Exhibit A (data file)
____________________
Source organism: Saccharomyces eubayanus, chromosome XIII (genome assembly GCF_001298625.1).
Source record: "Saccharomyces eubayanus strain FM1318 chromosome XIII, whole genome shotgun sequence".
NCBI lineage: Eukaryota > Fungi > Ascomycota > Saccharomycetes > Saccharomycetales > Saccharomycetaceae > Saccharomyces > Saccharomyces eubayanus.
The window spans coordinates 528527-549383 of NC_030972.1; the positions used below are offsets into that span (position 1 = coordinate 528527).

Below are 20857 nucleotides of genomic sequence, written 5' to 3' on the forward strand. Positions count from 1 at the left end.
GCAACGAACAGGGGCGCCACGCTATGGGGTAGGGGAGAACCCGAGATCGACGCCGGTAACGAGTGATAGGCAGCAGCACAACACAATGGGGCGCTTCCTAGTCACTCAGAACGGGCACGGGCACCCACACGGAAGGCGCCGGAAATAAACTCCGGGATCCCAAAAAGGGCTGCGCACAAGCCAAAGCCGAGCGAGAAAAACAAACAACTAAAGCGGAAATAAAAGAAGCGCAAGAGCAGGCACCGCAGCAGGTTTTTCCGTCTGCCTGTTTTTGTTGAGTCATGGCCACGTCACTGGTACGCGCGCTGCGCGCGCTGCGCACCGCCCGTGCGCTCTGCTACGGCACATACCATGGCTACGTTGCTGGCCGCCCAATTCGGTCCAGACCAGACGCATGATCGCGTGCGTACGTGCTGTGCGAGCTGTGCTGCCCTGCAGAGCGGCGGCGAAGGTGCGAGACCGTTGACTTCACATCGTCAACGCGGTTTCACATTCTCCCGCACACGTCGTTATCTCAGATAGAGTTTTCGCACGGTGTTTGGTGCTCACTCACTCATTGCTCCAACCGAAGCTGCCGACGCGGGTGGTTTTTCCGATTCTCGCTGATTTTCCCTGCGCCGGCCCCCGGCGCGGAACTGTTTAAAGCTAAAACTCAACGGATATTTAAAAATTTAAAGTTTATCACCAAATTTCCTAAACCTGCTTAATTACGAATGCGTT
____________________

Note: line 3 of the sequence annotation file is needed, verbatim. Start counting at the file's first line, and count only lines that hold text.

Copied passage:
NCBI lineage: Eukaryota > Fungi > Ascomycota > Saccharomycetes > Saccharomycetales > Saccharomycetaceae > Saccharomyces > Saccharomyces eubayanus.